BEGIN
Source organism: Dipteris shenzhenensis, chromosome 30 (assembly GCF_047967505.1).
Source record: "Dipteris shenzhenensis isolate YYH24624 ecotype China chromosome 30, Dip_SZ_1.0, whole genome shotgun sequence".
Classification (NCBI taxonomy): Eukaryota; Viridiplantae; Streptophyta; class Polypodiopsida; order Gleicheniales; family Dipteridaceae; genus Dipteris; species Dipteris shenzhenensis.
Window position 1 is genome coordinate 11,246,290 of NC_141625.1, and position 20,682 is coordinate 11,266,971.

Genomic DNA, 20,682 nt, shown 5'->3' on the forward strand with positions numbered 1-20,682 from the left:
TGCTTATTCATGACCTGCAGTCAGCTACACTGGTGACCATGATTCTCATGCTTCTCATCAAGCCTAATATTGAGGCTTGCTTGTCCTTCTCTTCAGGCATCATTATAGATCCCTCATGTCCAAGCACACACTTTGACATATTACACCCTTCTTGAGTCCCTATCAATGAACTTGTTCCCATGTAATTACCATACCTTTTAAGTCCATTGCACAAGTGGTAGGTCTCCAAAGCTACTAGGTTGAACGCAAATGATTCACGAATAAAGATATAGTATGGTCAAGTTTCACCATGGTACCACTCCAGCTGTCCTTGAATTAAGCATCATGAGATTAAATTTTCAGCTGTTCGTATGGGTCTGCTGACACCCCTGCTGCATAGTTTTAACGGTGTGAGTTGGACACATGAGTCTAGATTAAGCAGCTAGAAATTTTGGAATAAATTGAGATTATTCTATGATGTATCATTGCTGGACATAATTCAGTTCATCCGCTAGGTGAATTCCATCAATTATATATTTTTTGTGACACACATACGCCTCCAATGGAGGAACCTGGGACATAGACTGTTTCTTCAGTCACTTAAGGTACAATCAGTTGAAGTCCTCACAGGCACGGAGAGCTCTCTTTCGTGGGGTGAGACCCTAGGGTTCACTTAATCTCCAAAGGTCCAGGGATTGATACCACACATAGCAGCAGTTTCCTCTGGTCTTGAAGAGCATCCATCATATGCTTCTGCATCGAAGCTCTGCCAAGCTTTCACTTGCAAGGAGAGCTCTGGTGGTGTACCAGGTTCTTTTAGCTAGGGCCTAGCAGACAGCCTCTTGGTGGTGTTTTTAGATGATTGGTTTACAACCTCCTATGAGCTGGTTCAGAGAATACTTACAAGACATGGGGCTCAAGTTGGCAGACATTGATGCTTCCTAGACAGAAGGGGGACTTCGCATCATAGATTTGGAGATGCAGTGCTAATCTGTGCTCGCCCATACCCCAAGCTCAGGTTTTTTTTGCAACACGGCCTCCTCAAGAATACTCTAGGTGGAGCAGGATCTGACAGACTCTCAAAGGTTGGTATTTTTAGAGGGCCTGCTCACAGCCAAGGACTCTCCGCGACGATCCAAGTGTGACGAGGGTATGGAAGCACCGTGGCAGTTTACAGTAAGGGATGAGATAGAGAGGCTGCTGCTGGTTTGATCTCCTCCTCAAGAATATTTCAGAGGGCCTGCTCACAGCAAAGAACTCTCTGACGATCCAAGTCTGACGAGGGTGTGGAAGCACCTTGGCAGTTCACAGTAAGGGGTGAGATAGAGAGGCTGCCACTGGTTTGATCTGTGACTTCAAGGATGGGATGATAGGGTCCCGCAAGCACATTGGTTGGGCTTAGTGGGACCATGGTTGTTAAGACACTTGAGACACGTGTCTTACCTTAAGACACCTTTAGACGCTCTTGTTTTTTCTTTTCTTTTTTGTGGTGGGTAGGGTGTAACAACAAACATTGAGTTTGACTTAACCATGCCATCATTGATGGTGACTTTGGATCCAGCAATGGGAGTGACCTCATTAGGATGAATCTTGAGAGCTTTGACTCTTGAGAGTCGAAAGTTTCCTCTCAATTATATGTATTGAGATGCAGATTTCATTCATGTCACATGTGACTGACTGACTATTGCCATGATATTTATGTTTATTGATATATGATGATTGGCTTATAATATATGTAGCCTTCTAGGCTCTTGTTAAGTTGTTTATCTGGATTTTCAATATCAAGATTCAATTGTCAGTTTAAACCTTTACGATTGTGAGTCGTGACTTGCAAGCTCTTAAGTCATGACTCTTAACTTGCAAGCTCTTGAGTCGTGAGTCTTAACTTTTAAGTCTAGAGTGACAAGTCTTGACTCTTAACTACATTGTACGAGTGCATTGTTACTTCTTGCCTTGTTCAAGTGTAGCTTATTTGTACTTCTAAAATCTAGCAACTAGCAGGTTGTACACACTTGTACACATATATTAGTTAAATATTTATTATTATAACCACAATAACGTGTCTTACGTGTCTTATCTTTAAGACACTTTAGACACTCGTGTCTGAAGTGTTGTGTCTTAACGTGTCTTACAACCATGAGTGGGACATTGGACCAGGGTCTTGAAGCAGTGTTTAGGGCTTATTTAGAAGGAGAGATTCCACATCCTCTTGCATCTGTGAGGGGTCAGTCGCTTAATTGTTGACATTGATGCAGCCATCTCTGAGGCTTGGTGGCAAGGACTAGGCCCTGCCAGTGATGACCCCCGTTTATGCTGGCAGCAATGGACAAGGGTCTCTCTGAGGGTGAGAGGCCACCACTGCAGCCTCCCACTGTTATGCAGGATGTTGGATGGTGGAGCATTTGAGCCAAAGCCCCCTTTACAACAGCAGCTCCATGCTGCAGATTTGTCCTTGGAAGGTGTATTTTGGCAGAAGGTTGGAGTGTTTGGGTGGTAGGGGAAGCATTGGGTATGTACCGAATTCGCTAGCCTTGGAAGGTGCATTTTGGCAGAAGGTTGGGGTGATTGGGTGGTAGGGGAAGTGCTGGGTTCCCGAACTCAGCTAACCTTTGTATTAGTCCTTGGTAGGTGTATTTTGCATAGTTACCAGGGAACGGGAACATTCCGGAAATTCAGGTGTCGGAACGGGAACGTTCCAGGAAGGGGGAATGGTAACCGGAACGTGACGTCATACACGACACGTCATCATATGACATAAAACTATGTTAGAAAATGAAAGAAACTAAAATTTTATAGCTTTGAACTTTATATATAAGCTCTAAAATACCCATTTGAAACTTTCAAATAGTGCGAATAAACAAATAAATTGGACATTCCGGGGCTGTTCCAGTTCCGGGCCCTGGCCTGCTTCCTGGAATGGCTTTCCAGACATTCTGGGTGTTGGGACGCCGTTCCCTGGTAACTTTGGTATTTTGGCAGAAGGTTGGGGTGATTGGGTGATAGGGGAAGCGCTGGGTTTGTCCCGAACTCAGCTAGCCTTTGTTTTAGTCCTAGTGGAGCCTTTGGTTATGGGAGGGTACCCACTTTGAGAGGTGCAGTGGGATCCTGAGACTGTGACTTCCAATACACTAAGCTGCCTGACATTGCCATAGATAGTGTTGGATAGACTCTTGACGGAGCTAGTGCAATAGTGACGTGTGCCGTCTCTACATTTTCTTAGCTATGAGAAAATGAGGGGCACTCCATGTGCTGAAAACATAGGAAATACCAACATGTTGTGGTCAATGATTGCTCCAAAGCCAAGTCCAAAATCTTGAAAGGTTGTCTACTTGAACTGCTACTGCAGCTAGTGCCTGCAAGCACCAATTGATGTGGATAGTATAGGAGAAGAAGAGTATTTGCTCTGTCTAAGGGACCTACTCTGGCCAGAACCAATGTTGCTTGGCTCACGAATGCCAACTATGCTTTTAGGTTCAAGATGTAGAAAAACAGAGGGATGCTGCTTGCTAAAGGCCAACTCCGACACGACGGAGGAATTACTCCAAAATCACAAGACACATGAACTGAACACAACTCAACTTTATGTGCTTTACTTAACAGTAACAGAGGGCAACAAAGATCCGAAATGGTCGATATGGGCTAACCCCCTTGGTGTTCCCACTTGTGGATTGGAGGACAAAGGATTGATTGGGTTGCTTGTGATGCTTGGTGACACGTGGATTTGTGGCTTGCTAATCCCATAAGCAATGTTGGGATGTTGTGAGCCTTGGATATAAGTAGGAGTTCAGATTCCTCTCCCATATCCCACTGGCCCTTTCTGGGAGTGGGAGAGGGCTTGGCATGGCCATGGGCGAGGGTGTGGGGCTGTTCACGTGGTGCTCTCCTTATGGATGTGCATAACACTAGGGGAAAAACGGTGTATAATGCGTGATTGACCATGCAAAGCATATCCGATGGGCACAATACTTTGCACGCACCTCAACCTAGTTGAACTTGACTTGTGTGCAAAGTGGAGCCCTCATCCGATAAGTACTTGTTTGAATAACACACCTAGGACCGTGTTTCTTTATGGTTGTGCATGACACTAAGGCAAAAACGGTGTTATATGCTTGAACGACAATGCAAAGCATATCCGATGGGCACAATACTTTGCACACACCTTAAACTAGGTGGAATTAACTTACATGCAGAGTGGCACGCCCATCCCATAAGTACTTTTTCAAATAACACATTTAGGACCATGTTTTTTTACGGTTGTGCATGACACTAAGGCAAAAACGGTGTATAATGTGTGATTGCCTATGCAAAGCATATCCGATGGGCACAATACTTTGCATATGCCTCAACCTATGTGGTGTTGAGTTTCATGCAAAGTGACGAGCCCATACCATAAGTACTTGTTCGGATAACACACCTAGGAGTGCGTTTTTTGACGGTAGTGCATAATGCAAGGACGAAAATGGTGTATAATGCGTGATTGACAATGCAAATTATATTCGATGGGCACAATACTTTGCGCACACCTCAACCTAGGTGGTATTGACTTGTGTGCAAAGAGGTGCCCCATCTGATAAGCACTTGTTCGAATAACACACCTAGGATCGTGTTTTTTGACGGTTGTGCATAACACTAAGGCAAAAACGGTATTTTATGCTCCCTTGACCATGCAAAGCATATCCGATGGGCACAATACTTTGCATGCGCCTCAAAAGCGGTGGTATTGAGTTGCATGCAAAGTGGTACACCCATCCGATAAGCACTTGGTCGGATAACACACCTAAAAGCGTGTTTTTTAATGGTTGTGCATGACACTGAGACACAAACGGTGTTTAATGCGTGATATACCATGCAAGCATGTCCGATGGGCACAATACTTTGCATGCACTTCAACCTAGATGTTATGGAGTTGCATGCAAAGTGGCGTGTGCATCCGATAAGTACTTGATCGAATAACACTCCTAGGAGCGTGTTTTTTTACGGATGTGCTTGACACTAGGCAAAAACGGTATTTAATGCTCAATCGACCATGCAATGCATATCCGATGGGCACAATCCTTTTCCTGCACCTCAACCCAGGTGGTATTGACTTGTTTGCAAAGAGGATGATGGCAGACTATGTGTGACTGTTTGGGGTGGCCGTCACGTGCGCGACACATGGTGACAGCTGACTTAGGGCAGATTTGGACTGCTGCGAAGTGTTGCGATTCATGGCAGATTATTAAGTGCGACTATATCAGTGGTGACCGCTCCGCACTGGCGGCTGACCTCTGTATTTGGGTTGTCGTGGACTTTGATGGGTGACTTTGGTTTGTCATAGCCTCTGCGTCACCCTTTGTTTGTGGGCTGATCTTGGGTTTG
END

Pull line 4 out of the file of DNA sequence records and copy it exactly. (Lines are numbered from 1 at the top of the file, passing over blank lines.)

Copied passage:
Window position 1 is genome coordinate 11,246,290 of NC_141625.1, and position 20,682 is coordinate 11,266,971.